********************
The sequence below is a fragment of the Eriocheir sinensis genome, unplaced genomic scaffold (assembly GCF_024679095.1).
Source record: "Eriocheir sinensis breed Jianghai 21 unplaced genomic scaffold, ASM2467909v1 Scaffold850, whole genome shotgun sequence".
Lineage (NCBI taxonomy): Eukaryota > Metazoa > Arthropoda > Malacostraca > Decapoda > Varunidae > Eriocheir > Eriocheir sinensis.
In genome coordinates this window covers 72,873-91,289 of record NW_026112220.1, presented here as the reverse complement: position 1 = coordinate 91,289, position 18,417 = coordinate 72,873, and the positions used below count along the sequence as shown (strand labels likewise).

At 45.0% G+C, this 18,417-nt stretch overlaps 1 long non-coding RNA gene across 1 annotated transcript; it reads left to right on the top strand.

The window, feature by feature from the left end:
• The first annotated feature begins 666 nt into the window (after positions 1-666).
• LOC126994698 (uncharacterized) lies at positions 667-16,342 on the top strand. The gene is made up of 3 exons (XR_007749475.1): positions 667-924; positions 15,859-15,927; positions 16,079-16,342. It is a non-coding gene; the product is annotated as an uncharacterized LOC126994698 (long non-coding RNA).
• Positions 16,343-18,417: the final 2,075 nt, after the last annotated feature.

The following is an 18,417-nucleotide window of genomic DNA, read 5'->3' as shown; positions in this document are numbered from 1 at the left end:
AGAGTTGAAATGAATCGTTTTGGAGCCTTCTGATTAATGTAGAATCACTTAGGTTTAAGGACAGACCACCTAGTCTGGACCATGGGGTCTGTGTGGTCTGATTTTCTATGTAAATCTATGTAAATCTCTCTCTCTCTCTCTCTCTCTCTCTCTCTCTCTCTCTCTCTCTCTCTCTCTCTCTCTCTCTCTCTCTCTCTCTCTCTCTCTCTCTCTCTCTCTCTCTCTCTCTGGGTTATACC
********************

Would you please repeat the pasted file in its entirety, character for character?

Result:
The sequence below is a fragment of the Eriocheir sinensis genome, unplaced genomic scaffold (assembly GCF_024679095.1).
Source record: "Eriocheir sinensis breed Jianghai 21 unplaced genomic scaffold, ASM2467909v1 Scaffold850, whole genome shotgun sequence".
Lineage (NCBI taxonomy): Eukaryota > Metazoa > Arthropoda > Malacostraca > Decapoda > Varunidae > Eriocheir > Eriocheir sinensis.
In genome coordinates this window covers 72,873-91,289 of record NW_026112220.1, presented here as the reverse complement: position 1 = coordinate 91,289, position 18,417 = coordinate 72,873, and the positions used below count along the sequence as shown (strand labels likewise).

At 45.0% G+C, this 18,417-nt stretch overlaps 1 long non-coding RNA gene across 1 annotated transcript; it reads left to right on the top strand.

The window, feature by feature from the left end:
• The first annotated feature begins 666 nt into the window (after positions 1-666).
• LOC126994698 (uncharacterized) lies at positions 667-16,342 on the top strand. The gene is made up of 3 exons (XR_007749475.1): positions 667-924; positions 15,859-15,927; positions 16,079-16,342. It is a non-coding gene; the product is annotated as an uncharacterized LOC126994698 (long non-coding RNA).
• Positions 16,343-18,417: the final 2,075 nt, after the last annotated feature.

The following is an 18,417-nucleotide window of genomic DNA, read 5'->3' as shown; positions in this document are numbered from 1 at the left end:
AGAGTTGAAATGAATCGTTTTGGAGCCTTCTGATTAATGTAGAATCACTTAGGTTTAAGGACAGACCACCTAGTCTGGACCATGGGGTCTGTGTGGTCTGATTTTCTATGTAAATCTATGTAAATCTCTCTCTCTCTCTCTCTCTCTCTCTCTCTCTCTCTCTCTCTCTCTCTCTCTCTCTCTCTCTCTCTCTCTCTCTCTCTCTCTCTCTCTCTCTCTCTCTCTCTCTGGGTTATACC